Regression to the Mean and Publication Bias: Beware the Greatest Story Ever Told

Author: Marc-Oliver Wright, MT(ASCP), MS, CIC, FAPIC

Categories: CLABSIs & General Infection Prevention May 14, 2021
woman in hospital

While there has been a concerted effort towards total quality improvement, much of infection prevention is reactive.  If infection rates are too high, something obviously must be done. When these interventions are successful, it is tempting to share these results more broadly, and thus conference abstracts and manuscript submissions are prepared.

For reviewers, impressive results are more attractive and are more likely to be accepted. A good story and a happy ending. What could possibly be wrong?

Infection Rate Distribution

Regression to the mean is defined as “the tendency for high values of continuous variables…measured at any given point in time to decrease, and for low values to increase when repeated measurements are done.”1 It is commonly used to describe the phenomena of blood pressure values varying widely and overall, normally distributed over time, yet the principle can arguably be extended to healthcare-associated infection rates.

Although infection rates are rarely (if ever) truly normally distributed, extreme values tend to move towards the center over time. Infection rates tend to follow the law of holes which says, “if you find yourself in a hole, stop digging.” 2

Infection Prevention and Intervention

Many infection prevention-related abstracts and manuscripts can be categorized as pre-post intervention studies or less aptly modified quasi-experimental study designs (often, unfortunately, lacking a suitable control variable). This, coupled with the reactive nature of the infection prevention discipline, often means that specific infection prevention initiatives for reducing healthcare-associated infections are embarked upon when rates are determined to be unacceptably high either suddenly or over a prolonged period of time.

Although a specific intervention may be a single practice change or implementation of new technology, the nature of these initiatives is such that implementing “X” often includes a renewed focus on additional practices such as hand hygiene, proper PPE use, or more general attention paid to the issue or HAI at hand. This potentially confounds the results.  

Intervention to Reduce CLABSI

How can a reader interpret whether the pre-intervention baseline rates are abnormally high with improvement results warranting a cautious interpretation?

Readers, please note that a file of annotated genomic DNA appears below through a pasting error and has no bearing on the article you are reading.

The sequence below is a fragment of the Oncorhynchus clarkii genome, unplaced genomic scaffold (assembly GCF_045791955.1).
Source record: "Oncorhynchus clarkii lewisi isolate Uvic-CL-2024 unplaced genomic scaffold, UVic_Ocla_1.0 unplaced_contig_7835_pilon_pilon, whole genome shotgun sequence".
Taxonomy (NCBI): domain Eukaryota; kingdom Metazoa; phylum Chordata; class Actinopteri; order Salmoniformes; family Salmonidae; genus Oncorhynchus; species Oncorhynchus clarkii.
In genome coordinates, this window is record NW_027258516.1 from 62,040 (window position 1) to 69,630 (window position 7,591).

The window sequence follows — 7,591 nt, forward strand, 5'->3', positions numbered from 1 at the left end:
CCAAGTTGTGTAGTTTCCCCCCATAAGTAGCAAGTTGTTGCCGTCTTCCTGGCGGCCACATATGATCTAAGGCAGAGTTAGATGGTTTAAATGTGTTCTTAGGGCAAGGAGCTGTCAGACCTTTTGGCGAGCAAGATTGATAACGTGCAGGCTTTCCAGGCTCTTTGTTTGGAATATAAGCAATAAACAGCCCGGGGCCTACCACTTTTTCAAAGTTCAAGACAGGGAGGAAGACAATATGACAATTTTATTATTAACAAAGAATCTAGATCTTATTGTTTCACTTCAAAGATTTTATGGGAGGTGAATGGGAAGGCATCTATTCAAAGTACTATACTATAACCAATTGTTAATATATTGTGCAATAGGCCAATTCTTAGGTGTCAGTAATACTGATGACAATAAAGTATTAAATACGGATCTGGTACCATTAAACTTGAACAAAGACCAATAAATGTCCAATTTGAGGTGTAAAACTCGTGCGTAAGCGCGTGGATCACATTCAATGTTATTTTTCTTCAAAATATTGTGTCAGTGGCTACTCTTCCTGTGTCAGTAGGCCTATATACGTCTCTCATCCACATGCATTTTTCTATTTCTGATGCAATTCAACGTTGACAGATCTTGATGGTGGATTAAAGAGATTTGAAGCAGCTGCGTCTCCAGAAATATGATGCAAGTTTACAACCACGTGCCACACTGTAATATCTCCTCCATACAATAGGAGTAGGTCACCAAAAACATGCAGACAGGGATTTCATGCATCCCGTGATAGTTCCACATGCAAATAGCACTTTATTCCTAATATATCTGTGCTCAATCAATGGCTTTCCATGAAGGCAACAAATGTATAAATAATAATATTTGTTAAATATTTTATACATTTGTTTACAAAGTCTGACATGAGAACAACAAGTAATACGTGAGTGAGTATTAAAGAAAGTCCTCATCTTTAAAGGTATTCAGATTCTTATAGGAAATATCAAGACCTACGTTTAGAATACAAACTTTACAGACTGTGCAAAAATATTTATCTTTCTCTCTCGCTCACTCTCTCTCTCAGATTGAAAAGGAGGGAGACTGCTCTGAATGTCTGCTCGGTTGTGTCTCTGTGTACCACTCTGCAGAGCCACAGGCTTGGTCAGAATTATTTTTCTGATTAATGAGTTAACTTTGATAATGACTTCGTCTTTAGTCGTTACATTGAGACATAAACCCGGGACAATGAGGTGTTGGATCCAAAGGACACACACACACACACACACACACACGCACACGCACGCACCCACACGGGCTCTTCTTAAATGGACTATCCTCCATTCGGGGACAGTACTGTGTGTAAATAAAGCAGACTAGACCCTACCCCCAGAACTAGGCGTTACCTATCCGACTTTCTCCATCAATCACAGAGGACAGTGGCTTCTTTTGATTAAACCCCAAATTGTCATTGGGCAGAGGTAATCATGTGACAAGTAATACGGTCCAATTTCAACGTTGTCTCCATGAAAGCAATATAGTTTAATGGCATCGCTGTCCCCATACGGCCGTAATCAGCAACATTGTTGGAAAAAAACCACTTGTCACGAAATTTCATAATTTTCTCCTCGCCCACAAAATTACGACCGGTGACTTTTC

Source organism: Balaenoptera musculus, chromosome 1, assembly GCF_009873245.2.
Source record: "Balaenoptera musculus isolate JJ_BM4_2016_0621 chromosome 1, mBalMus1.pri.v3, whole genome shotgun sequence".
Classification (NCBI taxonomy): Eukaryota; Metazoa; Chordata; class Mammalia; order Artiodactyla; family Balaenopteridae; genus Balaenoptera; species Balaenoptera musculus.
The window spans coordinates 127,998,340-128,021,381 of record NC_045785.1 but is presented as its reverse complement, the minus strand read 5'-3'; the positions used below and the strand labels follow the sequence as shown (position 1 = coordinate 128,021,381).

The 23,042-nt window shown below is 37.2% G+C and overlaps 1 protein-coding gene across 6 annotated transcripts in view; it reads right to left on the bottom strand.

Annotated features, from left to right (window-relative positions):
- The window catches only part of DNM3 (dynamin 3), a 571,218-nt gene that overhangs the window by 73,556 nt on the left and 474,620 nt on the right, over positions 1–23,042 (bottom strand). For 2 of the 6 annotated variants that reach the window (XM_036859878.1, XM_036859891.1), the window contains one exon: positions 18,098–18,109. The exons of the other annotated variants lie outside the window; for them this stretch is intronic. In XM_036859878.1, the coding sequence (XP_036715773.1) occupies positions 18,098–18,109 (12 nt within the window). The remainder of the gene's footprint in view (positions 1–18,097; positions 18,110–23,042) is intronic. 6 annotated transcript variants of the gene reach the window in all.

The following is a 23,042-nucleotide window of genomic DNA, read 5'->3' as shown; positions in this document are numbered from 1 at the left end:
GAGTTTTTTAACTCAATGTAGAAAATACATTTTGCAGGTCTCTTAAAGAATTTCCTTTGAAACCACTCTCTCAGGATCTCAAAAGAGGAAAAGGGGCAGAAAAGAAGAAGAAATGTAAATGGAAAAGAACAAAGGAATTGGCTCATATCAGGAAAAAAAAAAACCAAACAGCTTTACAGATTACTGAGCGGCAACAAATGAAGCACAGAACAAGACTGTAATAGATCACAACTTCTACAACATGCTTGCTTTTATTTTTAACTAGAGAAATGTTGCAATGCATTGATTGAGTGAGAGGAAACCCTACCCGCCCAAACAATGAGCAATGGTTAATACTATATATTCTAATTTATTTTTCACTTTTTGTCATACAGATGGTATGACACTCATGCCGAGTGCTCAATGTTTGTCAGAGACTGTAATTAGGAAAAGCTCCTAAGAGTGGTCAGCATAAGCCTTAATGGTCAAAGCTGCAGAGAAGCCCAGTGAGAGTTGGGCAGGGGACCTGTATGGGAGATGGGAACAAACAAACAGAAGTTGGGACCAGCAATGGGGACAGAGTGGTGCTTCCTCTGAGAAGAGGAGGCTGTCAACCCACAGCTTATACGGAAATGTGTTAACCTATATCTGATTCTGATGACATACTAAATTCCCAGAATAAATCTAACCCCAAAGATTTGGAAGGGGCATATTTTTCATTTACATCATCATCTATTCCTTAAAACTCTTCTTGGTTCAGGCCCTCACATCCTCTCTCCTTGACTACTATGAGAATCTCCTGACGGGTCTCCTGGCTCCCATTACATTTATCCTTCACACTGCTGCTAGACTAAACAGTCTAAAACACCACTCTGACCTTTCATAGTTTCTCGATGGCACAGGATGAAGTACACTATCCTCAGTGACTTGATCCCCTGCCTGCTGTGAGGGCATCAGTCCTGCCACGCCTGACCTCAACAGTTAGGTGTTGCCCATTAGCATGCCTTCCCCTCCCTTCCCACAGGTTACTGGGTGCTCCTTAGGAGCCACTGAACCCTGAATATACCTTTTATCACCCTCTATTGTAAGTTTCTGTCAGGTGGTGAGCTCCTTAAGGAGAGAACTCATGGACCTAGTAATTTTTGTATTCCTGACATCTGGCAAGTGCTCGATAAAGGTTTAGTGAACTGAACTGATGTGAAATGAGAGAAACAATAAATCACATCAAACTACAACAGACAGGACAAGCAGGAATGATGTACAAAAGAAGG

A hypothetical scenario follows; A recent journal article suggests that an intervention to reduce central line-associated bloodstream infections (CLABSI) in an acute care facility was successful because the facility implemented a new technology to reduce risk.  They use a historical baseline of 2018 CLABSI rates in their wards (non-ICU settings) which they report had an infection rate of 2.02 per 1,000-line days. They implemented this new technology in 2019 with a successful decrease to 0.8 per 1,000-line days, all with a significant p-value of p=0.01. Is the conclusion that the technology drove down the infection rate truly valid?

The first step is to assess the baseline relative to a population mean if possible. The National Healthcare Safety Network Data Archive contains HAI Progress Reports and data going back to 2009.3 If one were to open the “2018 National and State HAI Progress Report SIR Data – Acute Care Hospitals” available online; one could find that nationally, there were 10,707 CLABSIs (Table 3C) and 15,991,301 central line days 9Table 2A) in non-ICU, ward-based locations.

Therefore, a simple rate calculation shows that the national “average” in 2018 for CLABSIs was 0.67 per 1,000-line days. The authors’ baseline was more than three times the national average. Their improved rate remains higher than the same average from the year prior. By no means does this prove that the technology is not responsible for the improvement, but it was also possible that maybe they just put the shovel down in 2019.

This kind of glaring limitation is often overlooked in the review process. Results such as the hypothetical scenario described above are as exciting to a reviewer as they are to any reader. This publication bias is unfortunate yet understandable. There is no indexed publication entitled “The Journal of Non-Significant Results” (although amusingly, there is a psychology journal called “The Journal of Articles in Support of the Null Hypothesis”). Thus, it is up to the reader to discern wisely. Sometimes the greatest story ever told is rooted in truth, but sometimes it is just a story.

  1. In Epidemiology Beyond the Basics edited by M. Szklo and FJ Nieto. Aspen Publications Gaithersburg, MD 2000. p. 401
  2. Apperson, George Latimer (2006). The Wordsworth Dictionary of Proverbs. Ware: Wordsworth Editions. p. 283. ISBN 978-1840223118.
  3. Accessed March 24, 2021


Marc-Oliver Wright MT(ASCP), MS, CIC, FAPIC
Marc-Oliver Wright, PDI Clinical Science Liaison Clinical Science Liaison, PDI


Marc wanted to be an epidemiologist as a teenager and was first introduced to infection prevention when he performed DNA fingerprinting of multidrug resistant organisms for research activities, surveillance and outbreak investigations while in graduate school.

Learn more about Marc here.


Phone: 608-886-4325


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